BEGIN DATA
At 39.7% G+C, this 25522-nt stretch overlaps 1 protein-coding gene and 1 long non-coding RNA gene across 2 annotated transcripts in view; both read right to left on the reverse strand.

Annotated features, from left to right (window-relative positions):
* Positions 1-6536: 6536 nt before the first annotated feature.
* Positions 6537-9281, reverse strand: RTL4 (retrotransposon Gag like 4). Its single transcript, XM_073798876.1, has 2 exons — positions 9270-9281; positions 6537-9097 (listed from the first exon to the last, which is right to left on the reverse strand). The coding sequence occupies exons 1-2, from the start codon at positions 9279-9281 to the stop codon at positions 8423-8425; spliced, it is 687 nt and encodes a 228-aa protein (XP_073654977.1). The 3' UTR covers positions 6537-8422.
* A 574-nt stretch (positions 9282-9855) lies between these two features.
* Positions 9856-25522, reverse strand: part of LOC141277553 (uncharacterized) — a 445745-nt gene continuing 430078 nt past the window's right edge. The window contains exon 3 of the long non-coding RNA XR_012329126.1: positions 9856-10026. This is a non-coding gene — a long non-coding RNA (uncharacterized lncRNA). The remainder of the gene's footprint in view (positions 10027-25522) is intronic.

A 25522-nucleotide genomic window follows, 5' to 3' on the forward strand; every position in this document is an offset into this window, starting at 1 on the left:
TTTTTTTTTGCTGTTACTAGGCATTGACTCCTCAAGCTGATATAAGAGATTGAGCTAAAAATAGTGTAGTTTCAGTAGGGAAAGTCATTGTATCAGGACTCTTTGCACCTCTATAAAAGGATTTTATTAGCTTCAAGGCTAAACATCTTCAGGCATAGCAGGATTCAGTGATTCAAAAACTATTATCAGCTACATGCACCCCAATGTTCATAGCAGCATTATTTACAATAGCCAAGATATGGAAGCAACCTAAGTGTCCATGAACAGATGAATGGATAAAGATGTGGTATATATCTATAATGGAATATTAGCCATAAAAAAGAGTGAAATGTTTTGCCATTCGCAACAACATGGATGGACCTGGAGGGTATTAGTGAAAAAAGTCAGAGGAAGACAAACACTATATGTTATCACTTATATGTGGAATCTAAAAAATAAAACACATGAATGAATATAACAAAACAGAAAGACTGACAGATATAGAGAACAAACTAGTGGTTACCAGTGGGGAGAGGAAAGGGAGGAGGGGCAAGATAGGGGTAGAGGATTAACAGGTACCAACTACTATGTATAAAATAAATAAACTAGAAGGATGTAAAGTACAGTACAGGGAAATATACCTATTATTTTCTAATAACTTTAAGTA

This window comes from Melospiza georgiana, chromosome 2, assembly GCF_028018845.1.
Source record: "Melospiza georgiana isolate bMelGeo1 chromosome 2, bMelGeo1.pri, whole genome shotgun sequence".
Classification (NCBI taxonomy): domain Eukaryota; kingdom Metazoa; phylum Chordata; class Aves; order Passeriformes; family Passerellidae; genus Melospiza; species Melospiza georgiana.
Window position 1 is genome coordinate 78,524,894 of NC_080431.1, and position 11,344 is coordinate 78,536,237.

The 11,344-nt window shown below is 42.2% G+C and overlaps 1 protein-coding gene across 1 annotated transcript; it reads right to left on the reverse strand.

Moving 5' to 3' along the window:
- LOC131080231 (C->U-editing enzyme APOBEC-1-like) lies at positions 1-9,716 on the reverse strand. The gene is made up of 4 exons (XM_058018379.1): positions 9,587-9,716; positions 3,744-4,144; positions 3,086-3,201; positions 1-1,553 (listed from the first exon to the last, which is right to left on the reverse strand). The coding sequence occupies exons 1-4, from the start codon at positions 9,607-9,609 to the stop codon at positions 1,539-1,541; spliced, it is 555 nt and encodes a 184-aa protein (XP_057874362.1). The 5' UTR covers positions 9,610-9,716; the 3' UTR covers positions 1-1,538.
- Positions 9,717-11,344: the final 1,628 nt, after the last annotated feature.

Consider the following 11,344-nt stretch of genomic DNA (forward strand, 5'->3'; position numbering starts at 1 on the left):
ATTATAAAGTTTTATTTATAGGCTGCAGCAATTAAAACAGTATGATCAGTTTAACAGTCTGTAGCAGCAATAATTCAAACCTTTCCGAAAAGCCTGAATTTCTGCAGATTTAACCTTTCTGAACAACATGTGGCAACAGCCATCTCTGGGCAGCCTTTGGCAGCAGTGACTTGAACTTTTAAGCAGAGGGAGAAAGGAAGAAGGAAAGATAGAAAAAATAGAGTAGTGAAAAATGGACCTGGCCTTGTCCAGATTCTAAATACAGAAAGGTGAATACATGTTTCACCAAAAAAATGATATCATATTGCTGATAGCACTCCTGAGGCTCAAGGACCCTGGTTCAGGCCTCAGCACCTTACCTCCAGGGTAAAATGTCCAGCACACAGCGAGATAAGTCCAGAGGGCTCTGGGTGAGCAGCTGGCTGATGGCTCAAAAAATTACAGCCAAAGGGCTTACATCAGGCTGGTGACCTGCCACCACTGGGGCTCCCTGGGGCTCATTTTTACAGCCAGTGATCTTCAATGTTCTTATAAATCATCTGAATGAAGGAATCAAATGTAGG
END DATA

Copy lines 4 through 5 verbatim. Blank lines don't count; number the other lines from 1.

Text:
* Positions 6537-9281, reverse strand: RTL4 (retrotransposon Gag like 4). Its single transcript, XM_073798876.1, has 2 exons — positions 9270-9281; positions 6537-9097 (listed from the first exon to the last, which is right to left on the reverse strand). The coding sequence occupies exons 1-2, from the start codon at positions 9279-9281 to the stop codon at positions 8423-8425; spliced, it is 687 nt and encodes a 228-aa protein (XP_073654977.1). The 3' UTR covers positions 6537-8422.
* A 574-nt stretch (positions 9282-9855) lies between these two features.